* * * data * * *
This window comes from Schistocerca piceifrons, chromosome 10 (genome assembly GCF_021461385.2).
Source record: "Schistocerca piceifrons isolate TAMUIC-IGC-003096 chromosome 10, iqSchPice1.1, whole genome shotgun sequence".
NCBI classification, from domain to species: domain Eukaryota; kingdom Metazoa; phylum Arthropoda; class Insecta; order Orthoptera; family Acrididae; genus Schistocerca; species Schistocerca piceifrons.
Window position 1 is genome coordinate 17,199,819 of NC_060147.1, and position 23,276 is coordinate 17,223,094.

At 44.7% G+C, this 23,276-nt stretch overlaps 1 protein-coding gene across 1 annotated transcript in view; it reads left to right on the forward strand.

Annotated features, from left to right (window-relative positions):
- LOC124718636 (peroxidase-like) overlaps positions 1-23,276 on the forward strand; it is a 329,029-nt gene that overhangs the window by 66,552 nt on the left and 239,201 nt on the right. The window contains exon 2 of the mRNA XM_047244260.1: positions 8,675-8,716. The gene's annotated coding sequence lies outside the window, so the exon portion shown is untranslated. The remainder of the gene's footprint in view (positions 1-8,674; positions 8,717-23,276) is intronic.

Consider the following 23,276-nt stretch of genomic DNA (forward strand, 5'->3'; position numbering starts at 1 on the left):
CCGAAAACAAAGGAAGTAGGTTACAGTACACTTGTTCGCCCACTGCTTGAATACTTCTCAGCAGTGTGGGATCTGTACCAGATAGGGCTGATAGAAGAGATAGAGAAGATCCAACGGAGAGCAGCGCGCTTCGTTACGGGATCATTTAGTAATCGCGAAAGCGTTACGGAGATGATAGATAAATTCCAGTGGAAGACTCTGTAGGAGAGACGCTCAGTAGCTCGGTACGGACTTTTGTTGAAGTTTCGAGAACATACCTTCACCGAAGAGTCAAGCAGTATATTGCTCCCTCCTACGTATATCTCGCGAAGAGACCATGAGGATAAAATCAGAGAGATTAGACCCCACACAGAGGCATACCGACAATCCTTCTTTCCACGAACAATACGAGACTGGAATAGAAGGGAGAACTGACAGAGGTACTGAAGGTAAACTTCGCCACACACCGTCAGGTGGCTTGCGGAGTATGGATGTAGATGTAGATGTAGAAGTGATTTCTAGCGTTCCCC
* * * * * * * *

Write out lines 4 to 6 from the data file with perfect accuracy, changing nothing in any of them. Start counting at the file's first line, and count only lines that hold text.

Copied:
Window position 1 is genome coordinate 17,199,819 of NC_060147.1, and position 23,276 is coordinate 17,223,094.

At 44.7% G+C, this 23,276-nt stretch overlaps 1 protein-coding gene across 1 annotated transcript in view; it reads left to right on the forward strand.

Annotated features, from left to right (window-relative positions):